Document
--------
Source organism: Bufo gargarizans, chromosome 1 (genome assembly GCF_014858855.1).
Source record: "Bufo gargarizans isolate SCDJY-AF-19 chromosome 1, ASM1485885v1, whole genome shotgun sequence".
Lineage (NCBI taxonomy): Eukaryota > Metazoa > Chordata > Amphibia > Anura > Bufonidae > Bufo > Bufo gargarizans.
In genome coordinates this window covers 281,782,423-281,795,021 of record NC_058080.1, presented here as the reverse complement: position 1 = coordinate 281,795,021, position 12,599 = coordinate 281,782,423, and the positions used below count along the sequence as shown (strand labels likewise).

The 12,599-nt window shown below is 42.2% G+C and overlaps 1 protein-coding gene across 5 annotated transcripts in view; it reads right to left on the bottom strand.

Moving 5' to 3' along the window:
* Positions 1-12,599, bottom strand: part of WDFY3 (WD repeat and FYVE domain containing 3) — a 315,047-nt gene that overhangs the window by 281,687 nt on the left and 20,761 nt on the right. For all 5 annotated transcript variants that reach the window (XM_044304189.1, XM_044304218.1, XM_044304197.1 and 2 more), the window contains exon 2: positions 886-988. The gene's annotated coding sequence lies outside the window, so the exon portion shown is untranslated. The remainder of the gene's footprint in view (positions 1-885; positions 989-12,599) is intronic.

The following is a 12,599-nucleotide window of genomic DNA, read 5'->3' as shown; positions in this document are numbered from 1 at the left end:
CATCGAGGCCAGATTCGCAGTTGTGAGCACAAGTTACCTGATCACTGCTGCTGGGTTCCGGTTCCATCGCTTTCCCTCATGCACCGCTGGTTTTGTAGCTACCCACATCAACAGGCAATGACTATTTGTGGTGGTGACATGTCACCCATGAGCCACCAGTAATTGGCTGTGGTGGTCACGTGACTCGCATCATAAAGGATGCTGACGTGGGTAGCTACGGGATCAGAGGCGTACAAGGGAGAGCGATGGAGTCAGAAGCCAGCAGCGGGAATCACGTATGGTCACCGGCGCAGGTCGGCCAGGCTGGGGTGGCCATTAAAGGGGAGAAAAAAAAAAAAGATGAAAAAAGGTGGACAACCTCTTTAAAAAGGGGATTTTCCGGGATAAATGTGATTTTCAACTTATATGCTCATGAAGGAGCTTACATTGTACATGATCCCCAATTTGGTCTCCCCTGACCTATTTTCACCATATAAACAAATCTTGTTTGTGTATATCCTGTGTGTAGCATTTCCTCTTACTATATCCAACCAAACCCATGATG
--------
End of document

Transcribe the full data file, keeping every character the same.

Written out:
Source organism: Bufo gargarizans, chromosome 1 (genome assembly GCF_014858855.1).
Source record: "Bufo gargarizans isolate SCDJY-AF-19 chromosome 1, ASM1485885v1, whole genome shotgun sequence".
Lineage (NCBI taxonomy): Eukaryota > Metazoa > Chordata > Amphibia > Anura > Bufonidae > Bufo > Bufo gargarizans.
In genome coordinates this window covers 281,782,423-281,795,021 of record NC_058080.1, presented here as the reverse complement: position 1 = coordinate 281,795,021, position 12,599 = coordinate 281,782,423, and the positions used below count along the sequence as shown (strand labels likewise).

The 12,599-nt window shown below is 42.2% G+C and overlaps 1 protein-coding gene across 5 annotated transcripts in view; it reads right to left on the bottom strand.

Moving 5' to 3' along the window:
* Positions 1-12,599, bottom strand: part of WDFY3 (WD repeat and FYVE domain containing 3) — a 315,047-nt gene that overhangs the window by 281,687 nt on the left and 20,761 nt on the right. For all 5 annotated transcript variants that reach the window (XM_044304189.1, XM_044304218.1, XM_044304197.1 and 2 more), the window contains exon 2: positions 886-988. The gene's annotated coding sequence lies outside the window, so the exon portion shown is untranslated. The remainder of the gene's footprint in view (positions 1-885; positions 989-12,599) is intronic.

The following is a 12,599-nucleotide window of genomic DNA, read 5'->3' as shown; positions in this document are numbered from 1 at the left end:
CATCGAGGCCAGATTCGCAGTTGTGAGCACAAGTTACCTGATCACTGCTGCTGGGTTCCGGTTCCATCGCTTTCCCTCATGCACCGCTGGTTTTGTAGCTACCCACATCAACAGGCAATGACTATTTGTGGTGGTGACATGTCACCCATGAGCCACCAGTAATTGGCTGTGGTGGTCACGTGACTCGCATCATAAAGGATGCTGACGTGGGTAGCTACGGGATCAGAGGCGTACAAGGGAGAGCGATGGAGTCAGAAGCCAGCAGCGGGAATCACGTATGGTCACCGGCGCAGGTCGGCCAGGCTGGGGTGGCCATTAAAGGGGAGAAAAAAAAAAAAGATGAAAAAAGGTGGACAACCTCTTTAAAAAGGGGATTTTCCGGGATAAATGTGATTTTCAACTTATATGCTCATGAAGGAGCTTACATTGTACATGATCCCCAATTTGGTCTCCCCTGACCTATTTTCACCATATAAACAAATCTTGTTTGTGTATATCCTGTGTGTAGCATTTCCTCTTACTATATCCAACCAAACCCATGATG